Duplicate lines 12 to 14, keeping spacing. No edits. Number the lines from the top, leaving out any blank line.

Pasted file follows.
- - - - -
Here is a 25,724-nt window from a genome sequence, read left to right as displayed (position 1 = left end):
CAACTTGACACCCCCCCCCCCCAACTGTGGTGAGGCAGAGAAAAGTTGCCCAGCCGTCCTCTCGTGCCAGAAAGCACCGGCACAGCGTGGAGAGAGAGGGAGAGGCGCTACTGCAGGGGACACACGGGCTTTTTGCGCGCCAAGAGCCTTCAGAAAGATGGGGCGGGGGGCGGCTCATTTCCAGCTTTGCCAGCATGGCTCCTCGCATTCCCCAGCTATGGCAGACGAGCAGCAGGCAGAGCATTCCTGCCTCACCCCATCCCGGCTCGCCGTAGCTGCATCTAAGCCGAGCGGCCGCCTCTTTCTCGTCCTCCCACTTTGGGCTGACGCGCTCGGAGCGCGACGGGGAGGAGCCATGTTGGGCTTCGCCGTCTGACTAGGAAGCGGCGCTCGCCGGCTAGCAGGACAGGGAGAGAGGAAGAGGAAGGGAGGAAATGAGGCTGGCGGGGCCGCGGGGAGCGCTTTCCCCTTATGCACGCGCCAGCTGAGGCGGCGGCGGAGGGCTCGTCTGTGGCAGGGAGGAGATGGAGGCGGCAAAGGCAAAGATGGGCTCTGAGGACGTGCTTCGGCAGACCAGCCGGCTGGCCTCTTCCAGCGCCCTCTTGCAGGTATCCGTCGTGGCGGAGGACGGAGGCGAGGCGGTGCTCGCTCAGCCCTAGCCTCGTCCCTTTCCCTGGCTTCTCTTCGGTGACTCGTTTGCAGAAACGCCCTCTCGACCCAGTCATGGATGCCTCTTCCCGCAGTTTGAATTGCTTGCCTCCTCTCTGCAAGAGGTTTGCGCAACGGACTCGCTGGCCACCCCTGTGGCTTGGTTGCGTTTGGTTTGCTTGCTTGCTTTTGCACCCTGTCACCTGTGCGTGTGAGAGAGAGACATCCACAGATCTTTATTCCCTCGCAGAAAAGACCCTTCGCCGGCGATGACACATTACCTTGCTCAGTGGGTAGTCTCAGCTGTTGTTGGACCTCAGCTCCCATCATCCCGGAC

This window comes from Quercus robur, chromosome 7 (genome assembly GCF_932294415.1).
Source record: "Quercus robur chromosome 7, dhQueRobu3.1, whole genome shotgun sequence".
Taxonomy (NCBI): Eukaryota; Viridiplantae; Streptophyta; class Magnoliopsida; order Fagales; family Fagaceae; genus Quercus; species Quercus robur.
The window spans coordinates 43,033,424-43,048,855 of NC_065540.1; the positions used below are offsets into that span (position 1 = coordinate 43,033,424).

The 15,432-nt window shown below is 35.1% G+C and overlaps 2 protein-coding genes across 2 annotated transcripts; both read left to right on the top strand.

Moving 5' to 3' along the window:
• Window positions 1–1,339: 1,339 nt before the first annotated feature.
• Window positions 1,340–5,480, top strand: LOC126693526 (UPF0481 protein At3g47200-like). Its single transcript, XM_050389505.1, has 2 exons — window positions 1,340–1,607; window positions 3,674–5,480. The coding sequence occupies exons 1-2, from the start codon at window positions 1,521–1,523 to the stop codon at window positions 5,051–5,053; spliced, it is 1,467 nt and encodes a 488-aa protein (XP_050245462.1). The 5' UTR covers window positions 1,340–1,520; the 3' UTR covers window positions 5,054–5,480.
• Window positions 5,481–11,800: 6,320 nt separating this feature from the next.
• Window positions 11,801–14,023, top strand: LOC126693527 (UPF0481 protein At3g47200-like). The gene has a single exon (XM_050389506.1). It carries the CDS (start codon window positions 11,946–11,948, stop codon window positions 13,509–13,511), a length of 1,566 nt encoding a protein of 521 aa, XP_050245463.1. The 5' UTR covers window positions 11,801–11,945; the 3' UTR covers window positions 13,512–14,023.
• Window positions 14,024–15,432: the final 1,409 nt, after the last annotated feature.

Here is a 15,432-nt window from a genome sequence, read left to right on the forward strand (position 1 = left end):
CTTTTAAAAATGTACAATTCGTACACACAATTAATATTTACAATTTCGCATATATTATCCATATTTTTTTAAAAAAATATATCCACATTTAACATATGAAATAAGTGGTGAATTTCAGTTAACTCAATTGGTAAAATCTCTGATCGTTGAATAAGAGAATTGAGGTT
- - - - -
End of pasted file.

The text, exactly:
• Window positions 11,801–14,023, top strand: LOC126693527 (UPF0481 protein At3g47200-like). The gene has a single exon (XM_050389506.1). It carries the CDS (start codon window positions 11,946–11,948, stop codon window positions 13,509–13,511), a length of 1,566 nt encoding a protein of 521 aa, XP_050245463.1. The 5' UTR covers window positions 11,801–11,945; the 3' UTR covers window positions 13,512–14,023.
• Window positions 14,024–15,432: the final 1,409 nt, after the last annotated feature.

Here is a 15,432-nt window from a genome sequence, read left to right on the forward strand (position 1 = left end):